On 5/15/06, Chris Bowley [EMAIL PROTECTED] wrote:
As for the 'non-commercial' restriction on the use of the API I am
probably not the best person to answer that but it comes down to the
fact our schedule information is supplied by another company.
Is there a definition of 'non-commercial'
On 5/15/06, Ben Metcalfe [EMAIL PROTECTED] wrote:
Is there a definition of 'non-commercial' anywhere?
James, I hear you and know what you mean.
We've tried to keep the definition loose because we're caught between
abiding by our contracts around the use of the data (+ not wanting to
(Apologies: this is almost wholly off-topic.)
On 5/16/06, Gordon Joly [EMAIL PROTECTED] wrote:
At 22:46 +0100 15/5/06, James Cridland wrote:
I can't speak for the BBC, but certainly when you make the Virgin
Radio player appear ( www.virginradio.co.uk/listen on any PC)
Ahem. The live.pls file
To warn the list: I've just had a veiled legal threat from BDS (a part of Red Bee Media, formerly part of the BBC).The email virtually accuses me of publishing TV schedules against the terms of the Broadcasting Act 1990, and asking me to formerly register my use of TV schedules for BBC (and ITV)
So just to make absolutely clear. The BBC will continue to make ourlistings available for free (as part of the TV Anytime feed) and we arekeen for developers as part of the remit of backstage to continue to be
able to create and be innovative with the usage of that data.That's all fine, but just
While I appreciate this is nothing to do with the BBC, you might enjoy...
This is a Google Maps mashup of transmitter work to Virgin Radio's national
transmitter network. We're also making an RSS feed available of
On 11/27/06, Duncan Barnes [EMAIL PROTECTED] wrote:
Its part of something else I'm working on but in itself has been
useful to me, basically I've written a quick little RSS reparser for
the news feeds so that I can read the full text on my PDA on my way
into work without having a dataplan.
On 12/24/06, Pete Cole [EMAIL PROTECTED] wrote:
The stream information returned by the experimental BBC API seems to be
What stream information in what API? (Sorry...)
On 12/27/06, Pete Cole [EMAIL PROTECTED] wrote:
Sorry, I should have (much) been clearer.
The API described at http://www0.rdthdo.bbc.co.uk/services/index.html can
return location info, e.g.
On 1/18/07, Brian Butterworth [EMAIL PROTECTED] wrote:
There is a page that I use as a link on my Windows Mobile 5 PDA which is
'BBC PDA homepage': http://www.bbc.co.uk/mobile/pda/index.shtml
There's some News and Sport content there, but not the one thing I would
really like, which would
On 1/23/07, vijay chopra [EMAIL PROTECTED] wrote:
Seriously guys why the need for DRM, I've only just reconciled myself that
I'm not going to get radio in ogg format
You can get plenty of radio in Ogg Vorbis format. Try
www.virginradio.co.uk/listen (hit the online tab for all the variants).
On 1/26/07, Richard P Edwards [EMAIL PROTECTED] wrote:
The 128 character description could well be the ISRC code from the
It's not: it's in English, and is a description for the current artist. It
goes onto DABtext and our player. The final number is, I suspect, actually a
On 1/27/07, Brian Butterworth [EMAIL PROTECTED] wrote:
I'm horrified (again) to see Auntie misrepresenting technologies on Click
The BBC's flagship technology programme
Both the programme and web page call the sharing of TV programmes using
BitTorrent systems 'illegal'.
On 1/26/07, Andrew Bowden [EMAIL PROTECTED] wrote:
The flip side is that every format you add, has some extra setup costs of
various magnitudes, and when belts have to be buckled because it's public
money, why spend it when you're satisfying most people now. After all, how
many people are not
On 1/29/07, Brian Butterworth [EMAIL PROTECTED] wrote:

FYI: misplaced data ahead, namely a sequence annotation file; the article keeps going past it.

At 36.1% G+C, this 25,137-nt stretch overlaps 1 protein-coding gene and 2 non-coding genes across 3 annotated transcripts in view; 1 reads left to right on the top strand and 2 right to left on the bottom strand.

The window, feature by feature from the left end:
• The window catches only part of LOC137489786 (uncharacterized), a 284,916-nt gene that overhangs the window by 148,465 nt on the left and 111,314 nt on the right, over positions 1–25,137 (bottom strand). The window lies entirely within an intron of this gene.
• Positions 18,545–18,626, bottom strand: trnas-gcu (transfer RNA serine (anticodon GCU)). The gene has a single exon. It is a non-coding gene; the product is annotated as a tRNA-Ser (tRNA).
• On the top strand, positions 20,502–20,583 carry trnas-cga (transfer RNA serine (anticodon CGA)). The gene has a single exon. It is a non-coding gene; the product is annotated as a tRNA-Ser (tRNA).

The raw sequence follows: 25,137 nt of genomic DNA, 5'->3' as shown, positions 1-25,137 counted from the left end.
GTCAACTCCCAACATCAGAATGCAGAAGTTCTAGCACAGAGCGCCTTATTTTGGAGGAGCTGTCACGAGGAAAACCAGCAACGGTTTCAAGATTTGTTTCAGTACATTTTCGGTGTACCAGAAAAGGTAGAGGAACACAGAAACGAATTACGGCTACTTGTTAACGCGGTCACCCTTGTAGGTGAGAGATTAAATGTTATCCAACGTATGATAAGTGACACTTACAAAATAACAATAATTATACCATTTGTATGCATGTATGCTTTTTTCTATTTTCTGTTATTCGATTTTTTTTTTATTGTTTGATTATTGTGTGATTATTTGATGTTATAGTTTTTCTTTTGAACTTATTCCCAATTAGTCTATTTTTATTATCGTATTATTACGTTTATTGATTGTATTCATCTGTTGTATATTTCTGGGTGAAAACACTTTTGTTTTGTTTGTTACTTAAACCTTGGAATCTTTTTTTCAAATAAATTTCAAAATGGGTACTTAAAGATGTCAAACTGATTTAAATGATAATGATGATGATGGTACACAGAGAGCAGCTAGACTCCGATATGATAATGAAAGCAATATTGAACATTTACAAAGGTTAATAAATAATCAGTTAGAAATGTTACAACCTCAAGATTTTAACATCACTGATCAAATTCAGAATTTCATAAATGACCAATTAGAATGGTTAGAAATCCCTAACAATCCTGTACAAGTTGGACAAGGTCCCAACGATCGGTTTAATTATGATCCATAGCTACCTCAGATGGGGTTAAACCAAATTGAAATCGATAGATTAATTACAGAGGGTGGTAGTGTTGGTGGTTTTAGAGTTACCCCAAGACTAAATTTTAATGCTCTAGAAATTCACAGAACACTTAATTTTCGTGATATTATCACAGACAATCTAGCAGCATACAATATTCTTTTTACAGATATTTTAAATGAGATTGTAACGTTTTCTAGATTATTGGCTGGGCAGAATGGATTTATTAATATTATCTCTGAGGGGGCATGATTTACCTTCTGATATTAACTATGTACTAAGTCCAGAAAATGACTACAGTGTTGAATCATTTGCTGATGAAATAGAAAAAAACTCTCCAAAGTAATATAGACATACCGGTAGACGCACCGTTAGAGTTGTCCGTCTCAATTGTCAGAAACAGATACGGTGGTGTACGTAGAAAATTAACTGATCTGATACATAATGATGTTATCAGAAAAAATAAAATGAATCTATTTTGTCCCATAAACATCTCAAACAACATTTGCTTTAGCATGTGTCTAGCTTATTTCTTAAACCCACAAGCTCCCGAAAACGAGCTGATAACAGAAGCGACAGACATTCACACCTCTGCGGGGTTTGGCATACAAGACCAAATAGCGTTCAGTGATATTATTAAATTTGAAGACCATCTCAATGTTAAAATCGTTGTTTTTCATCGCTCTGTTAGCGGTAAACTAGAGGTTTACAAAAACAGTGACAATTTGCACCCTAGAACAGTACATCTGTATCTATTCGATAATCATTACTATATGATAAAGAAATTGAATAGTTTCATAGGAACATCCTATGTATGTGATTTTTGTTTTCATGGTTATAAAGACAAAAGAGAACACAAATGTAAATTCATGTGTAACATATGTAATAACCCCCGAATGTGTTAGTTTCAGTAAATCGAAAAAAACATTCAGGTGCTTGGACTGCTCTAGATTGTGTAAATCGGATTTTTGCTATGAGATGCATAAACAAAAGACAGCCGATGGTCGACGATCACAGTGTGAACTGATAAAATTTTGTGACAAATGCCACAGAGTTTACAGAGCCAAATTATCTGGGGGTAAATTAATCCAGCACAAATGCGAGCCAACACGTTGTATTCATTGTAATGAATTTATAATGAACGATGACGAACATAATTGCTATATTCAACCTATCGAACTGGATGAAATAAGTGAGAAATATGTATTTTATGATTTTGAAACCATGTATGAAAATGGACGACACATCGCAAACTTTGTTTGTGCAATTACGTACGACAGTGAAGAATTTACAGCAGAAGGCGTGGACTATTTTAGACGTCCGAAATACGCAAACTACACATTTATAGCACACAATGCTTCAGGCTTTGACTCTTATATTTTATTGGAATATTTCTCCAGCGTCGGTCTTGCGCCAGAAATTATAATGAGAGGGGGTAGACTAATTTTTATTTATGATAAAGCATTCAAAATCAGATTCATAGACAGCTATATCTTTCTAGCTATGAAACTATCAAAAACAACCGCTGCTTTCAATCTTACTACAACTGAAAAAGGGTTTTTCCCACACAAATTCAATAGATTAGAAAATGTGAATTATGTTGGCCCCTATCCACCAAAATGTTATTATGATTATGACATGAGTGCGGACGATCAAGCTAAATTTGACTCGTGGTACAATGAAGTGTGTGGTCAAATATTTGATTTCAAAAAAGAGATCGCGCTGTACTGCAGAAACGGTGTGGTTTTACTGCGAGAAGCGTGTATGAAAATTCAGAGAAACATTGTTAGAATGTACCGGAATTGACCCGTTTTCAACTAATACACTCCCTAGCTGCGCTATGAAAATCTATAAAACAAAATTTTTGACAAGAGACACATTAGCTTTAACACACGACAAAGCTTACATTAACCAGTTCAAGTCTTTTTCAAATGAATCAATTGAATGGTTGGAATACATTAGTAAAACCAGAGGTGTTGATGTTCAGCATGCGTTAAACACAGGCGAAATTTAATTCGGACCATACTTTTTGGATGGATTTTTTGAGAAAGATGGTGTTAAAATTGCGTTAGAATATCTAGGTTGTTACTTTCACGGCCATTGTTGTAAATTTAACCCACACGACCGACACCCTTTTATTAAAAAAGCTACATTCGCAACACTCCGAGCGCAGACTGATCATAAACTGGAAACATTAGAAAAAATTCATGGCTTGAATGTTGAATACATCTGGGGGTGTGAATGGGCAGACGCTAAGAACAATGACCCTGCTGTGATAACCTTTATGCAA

It's not a case of what I think about the law, it is my
understanding of it.
There is no legal precedent to support your position.
Yours neither. :-)
Well there is two precedents. Firstly the BBC took BSB to the high court to
On 1/29/07, Dave Crossland [EMAIL PROTECTED] wrote:
On 29/01/07, James Cridland [EMAIL PROTECTED] wrote:
In most cases, the broadcaster has negotiated limited rights
The distributor's limited rights have been extended in the opposite
direction to where distribution technology has taken us
On 1/30/07, Davy Mitchell [EMAIL PROTECTED] wrote:
Thought this might be the ideal crowd...
I am looking for a free (or cheap) hosting for MP3 files for my
various auto-generated podcasts such as Mood News and
Not free, but certainly very, very cheap and hellishly
...as location types.
Virgin Radio will support this API shortly; but we need additional audio
formats for this - possibly
On 1/31/07, Brian Butterworth [EMAIL PROTECTED] wrote:
BBC Trust gives iPlayer the go ahead Jessica Rogers 11:00am
This is a better link - it gives rather more detail (and isn't Emap's
On 1/30/07, Dave Crossland [EMAIL PROTECTED] wrote:
Metaphors that compare digital data to physical objects are almost
Stealing is stealing, copying is copying. Stealing is not copying.
Not agreed. But then, you might be confusing physical objects with data. (!)
On 1/31/07, Dave Crossland [EMAIL PROTECTED] wrote:
If you make furniture, the fact that furniture-duplication wands are
invented does not give you the right to restrict people from
No, but I should have the rights to restrict people from duplicating MY
This is a splendidly informed debate, incidentally. I'm enjoying it.
On 1/31/07, Stephen Miller [EMAIL PROTECTED] wrote:
Media groups tend to equate a download
with a (potential) lost sale. This is just not the case. Many people who
download, especially cross borders may discover television
On 2/1/07, vijay chopra [EMAIL PROTECTED] wrote:
Thank you for doing a good job here,
Thankfully Auntie is leading the way in this area
Other media sites have been validating correctly long before the BBC.
(Though I note to my shame that the one I'm in charge of, which was
On 2/9/07, vijay chopra [EMAIL PROTECTED] wrote:
Where did you get the idea that DRM is a benefit to the computer's owner?
If content-owners* require DRM to be able to release content for use on your
computer (currently the case in the BBC iPlayer, and/or Channel 4's
On 2/1/07, Stephen Miller [EMAIL PROTECTED] wrote:
What needs to be developed is new distribution systems, not excuses for
old methods, nor seeing any form of global market as a problem. If
content is available at a fair price globally and simultaneously, the